How could this go differently? Let’s go all the way back to getting out of bed.  One exercise that I both utilize and recommend to my coaching clients is choosing a word or two for the day.  When I know I have a challenging meeting coming up, I might choose “curious.” This helps me stay interested in why people are feeling and acting the way they are acting.  When I have a busy day filled with coaching sessions, meetings, and kids’ soccer games, I might choose “energy” to help keep my energy up all day.  Another common word for me is “awesome”. I like to use this one after a so-so night of sleep.  It is easy to respond with “Fine (or okay) because I did not get a great night’s sleep” when you are asked how you are doing. However, when I say awesome, I feel a lift in my step and the other person looks at my quizzically. I generally then say something like I got to take my son to school today and I have 3-4 coaching sessions today that I am looking forward to.  Does this work every day, of course not! However, it does help me and my clients create their own story each day instead of showing up like a zombie just getting through the day and reacting to everything.

Okay, so now let’s get back to the team meeting. One recommendation I had for the leader was to get there 2-5 minutes early, and have a personal conversation with his teammates so he could connect better. Next, I asked him to consider starting the meeting with 2 questions for each person—“What has been going well in your area? What are your desired outcomes for this meeting?” These questions shift the mood from defending your areas to celebrating accomplishments and naming what you need help with.  This is the land of possibility vs. justification.  There are still problems that need to addressed, but the team will get to those after they understand the desired outcomes. The leader I was discussing started doing these two habits and his team is doing significantly better.  They feel like they really know him better and they want to come to work for him.  Before this started, several team members had confided in me that were looking outside the organization for a new job and they dreaded coming to work. They still know the meetings will be intense at times but that is okay because this team gets results. They feel much more supported now and they know their leader listens to them.

What is your attitude towards change? Do you embrace it or do you whine to your team about another area “making you and your team change.” I can promise you how you describe the change will impact how your followers will respond.  I am not saying that all change is easy to accept or that you like it, however, if you state the reasons for the change and why things will be changing, others will follow your attitude and lead. Yes, there will still be some whining but a lot less then when you get in the trenches and whine with your team.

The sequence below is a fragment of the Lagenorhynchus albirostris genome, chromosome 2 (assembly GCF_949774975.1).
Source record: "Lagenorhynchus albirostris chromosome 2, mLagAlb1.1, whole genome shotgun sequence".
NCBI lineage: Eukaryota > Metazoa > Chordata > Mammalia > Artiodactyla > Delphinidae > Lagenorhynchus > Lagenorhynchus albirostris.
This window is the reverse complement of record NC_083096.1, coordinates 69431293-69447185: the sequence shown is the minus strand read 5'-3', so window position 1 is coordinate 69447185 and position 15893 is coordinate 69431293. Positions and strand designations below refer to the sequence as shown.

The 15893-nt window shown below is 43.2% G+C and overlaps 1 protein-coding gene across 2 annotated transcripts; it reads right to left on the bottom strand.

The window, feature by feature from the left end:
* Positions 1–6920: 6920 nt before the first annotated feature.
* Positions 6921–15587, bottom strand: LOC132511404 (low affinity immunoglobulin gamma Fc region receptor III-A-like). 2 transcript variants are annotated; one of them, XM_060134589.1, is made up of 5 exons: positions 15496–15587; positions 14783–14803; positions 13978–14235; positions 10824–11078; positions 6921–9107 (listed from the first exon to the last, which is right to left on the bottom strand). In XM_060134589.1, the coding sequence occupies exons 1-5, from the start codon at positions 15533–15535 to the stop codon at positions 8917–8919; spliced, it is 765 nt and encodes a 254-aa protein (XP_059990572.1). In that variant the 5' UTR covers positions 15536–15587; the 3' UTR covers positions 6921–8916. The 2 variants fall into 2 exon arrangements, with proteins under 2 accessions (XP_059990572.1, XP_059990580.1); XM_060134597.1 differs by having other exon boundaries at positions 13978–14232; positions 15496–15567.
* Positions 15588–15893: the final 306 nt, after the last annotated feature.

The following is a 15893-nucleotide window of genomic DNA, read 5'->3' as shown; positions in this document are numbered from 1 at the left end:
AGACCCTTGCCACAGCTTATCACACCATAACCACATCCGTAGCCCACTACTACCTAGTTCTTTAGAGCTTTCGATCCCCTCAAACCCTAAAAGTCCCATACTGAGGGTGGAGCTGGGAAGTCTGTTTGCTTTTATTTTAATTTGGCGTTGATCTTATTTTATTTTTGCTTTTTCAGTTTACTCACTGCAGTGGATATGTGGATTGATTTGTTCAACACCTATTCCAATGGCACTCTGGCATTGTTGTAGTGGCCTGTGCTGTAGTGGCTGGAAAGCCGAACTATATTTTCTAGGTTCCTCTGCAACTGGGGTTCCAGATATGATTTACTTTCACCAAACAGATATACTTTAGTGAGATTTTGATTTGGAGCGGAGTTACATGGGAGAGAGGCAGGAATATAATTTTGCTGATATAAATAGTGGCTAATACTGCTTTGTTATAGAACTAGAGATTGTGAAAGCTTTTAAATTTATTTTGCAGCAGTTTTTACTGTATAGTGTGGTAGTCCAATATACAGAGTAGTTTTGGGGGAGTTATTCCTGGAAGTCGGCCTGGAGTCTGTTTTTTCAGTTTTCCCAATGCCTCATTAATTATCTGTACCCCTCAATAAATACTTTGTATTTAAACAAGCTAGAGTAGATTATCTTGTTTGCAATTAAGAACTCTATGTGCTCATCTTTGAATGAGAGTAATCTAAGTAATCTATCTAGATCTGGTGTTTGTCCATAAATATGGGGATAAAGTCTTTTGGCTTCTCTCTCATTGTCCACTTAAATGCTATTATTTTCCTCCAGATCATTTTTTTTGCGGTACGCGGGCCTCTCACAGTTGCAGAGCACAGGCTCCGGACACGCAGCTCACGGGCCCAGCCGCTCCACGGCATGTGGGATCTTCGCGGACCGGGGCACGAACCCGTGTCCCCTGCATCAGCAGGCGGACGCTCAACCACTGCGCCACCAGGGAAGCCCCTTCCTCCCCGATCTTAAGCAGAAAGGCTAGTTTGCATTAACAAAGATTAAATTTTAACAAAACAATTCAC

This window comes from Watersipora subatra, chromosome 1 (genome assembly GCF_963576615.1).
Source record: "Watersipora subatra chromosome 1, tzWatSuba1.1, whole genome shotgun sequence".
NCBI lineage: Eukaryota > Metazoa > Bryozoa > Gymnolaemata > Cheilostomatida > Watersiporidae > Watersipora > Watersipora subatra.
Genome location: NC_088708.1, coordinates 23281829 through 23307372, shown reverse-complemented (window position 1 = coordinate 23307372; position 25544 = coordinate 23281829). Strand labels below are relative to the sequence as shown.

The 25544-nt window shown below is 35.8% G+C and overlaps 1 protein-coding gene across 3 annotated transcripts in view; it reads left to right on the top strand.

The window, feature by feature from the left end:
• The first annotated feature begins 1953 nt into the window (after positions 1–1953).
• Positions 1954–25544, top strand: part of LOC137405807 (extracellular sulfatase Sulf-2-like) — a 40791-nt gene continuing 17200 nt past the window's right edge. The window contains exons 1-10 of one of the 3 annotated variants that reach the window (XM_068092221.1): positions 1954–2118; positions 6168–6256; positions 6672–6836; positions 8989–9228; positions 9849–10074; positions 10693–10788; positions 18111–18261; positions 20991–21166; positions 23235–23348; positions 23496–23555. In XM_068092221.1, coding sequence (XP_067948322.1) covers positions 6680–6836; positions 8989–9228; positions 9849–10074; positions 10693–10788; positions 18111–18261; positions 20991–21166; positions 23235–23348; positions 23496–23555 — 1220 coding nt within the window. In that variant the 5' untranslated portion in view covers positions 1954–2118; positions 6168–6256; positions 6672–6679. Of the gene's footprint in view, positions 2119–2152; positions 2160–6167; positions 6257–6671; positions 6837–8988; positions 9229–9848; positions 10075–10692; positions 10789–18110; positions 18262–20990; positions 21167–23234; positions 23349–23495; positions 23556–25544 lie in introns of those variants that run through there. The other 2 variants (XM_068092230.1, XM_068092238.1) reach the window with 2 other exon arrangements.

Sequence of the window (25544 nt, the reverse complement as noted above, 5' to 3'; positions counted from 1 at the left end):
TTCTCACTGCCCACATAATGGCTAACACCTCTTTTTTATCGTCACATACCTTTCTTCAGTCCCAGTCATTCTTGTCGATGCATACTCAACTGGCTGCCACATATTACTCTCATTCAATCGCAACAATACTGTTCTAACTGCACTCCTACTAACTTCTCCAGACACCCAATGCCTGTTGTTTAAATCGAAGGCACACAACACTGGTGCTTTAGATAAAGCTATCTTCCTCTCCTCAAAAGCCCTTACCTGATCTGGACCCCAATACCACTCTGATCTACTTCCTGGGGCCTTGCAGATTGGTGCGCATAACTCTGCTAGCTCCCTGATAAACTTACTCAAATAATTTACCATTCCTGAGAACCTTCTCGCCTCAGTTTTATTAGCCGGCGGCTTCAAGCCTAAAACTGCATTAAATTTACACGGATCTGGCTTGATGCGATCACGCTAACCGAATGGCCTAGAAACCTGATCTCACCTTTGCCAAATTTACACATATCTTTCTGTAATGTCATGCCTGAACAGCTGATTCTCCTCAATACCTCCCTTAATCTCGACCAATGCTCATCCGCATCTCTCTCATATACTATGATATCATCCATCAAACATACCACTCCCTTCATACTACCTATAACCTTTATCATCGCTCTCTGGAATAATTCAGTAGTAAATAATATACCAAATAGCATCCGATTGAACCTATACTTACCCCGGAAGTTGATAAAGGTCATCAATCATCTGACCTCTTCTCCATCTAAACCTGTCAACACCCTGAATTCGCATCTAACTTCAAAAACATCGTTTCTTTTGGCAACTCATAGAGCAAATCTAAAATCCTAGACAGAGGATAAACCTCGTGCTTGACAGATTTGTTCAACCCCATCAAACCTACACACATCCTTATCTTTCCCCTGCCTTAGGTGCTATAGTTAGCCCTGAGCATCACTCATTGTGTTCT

One final thought—how often do you provide recognition vs. giving developmental feedback.  I encourage you to try to provide 5 pieces of positive recognition for every piece of developmental feedback you give. People will love this. Watch how your change in attitude will impact the team. So, what attitude will you bring to work tomorrow?  Have some fun with this and send me some feedback on what you see in your team. Good luck!


Up.  Down.  Up.  Down, down, down, down.  Up!  Wow, watching the stock market, the various economic indicators, has been dizzying lately.  What has this done for your outlook and perspective?

I have found it interesting to listen and study the various reactions of the talking heads.  I want the market to go up; our portfolio to increase and, most importantly, the value of our 529s to increase; but my ability to control this is extremely limited.  However, I am in control of my attitude.  I get up each morning and choose an attitude for the day.  I try to reflect on this word throughout the day.  I let this word be my influence and try to tune out the news of the day.

I have also found that a few minutes of planning each day helps to center my energy and make me less reactive.  I will meditate some mornings to get calmed down and then I decide where I want my focus to be for the upcoming day.  I have found that this gives me control of my desired outcomes for the day.

My question to you is:  what is it like to work with you?  Is it like the stock market – up, down, up, down…?  Your attitude and behaviors influence your team and co-workers.

·       What attitude and behaviors would they say you have?

·       Are you a role model of the behaviors you hope to see from others?

·       Do you create drama for your team by being reactive and in firefighting mode all day?

A great way to avoid drama is to pause and then ask yourself, “What would I like my response to be?”  You cannot control others’ actions, but you can control your responses.

In between action and response, there is space for a pause.  I think the more mature you become as a leader, the more cognizant you become of the pause space.  I also believe you have more tools at your service as you mature as a leader.  What possibilities do you see in the pause?  I try to get curious and wonder what caused the action that I am seeing.  I also access if I am really attached to the outcome and if I need to react.  I often find that, if I ask questions instead of reacting, there is a new set of possibilities.

My word for today was “curious”.  I have found myself asking more questions and really listening today.  What can you do to set the mood for your team?  What pause tools do you have that can serve you and your team more effectively?